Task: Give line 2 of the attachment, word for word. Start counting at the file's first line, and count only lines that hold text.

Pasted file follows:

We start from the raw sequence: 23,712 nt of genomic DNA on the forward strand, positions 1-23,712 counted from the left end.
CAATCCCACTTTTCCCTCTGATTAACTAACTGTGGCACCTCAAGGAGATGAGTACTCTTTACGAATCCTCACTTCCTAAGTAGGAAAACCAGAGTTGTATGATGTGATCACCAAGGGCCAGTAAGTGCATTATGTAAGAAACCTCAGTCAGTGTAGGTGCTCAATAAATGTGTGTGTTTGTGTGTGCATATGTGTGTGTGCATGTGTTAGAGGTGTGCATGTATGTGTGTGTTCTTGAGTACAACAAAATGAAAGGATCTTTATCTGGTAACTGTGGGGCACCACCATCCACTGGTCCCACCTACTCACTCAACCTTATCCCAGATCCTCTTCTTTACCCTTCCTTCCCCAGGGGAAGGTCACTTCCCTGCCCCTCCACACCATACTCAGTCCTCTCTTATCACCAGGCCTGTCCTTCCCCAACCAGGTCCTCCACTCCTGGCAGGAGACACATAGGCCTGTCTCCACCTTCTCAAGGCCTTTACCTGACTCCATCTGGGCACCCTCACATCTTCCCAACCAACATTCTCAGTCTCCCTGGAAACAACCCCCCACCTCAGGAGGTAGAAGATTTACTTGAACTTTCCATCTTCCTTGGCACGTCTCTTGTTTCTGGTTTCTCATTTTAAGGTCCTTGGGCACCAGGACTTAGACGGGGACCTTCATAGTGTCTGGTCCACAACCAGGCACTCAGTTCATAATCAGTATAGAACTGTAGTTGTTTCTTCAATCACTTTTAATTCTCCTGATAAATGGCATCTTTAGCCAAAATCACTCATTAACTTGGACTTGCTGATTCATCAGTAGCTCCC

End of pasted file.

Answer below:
CAATCCCACTTTTCCCTCTGATTAACTAACTGTGGCACCTCAAGGAGATGAGTACTCTTTACGAATCCTCACTTCCTAAGTAGGAAAACCAGAGTTGTATGATGTGATCACCAAGGGCCAGTAAGTGCATTATGTAAGAAACCTCAGTCAGTGTAGGTGCTCAATAAATGTGTGTGTTTGTGTGTGCATATGTGTGTGTGCATGTGTTAGAGGTGTGCATGTATGTGTGTGTTCTTGAGTACAACAAAATGAAAGGATCTTTATCTGGTAACTGTGGGGCACCACCATCCACTGGTCCCACCTACTCACTCAACCTTATCCCAGATCCTCTTCTTTACCCTTCCTTCCCCAGGGGAAGGTCACTTCCCTGCCCCTCCACACCATACTCAGTCCTCTCTTATCACCAGGCCTGTCCTTCCCCAACCAGGTCCTCCACTCCTGGCAGGAGACACATAGGCCTGTCTCCACCTTCTCAAGGCCTTTACCTGACTCCATCTGGGCACCCTCACATCTTCCCAACCAACATTCTCAGTCTCCCTGGAAACAACCCCCCACCTCAGGAGGTAGAAGATTTACTTGAACTTTCCATCTTCCTTGGCACGTCTCTTGTTTCTGGTTTCTCATTTTAAGGTCCTTGGGCACCAGGACTTAGACGGGGACCTTCATAGTGTCTGGTCCACAACCAGGCACTCAGTTCATAATCAGTATAGAACTGTAGTTGTTTCTTCAATCACTTTTAATTCTCCTGATAAATGGCATCTTTAGCCAAAATCACTCATTAACTTGGACTTGCTGATTCATCAGTAGCTCCC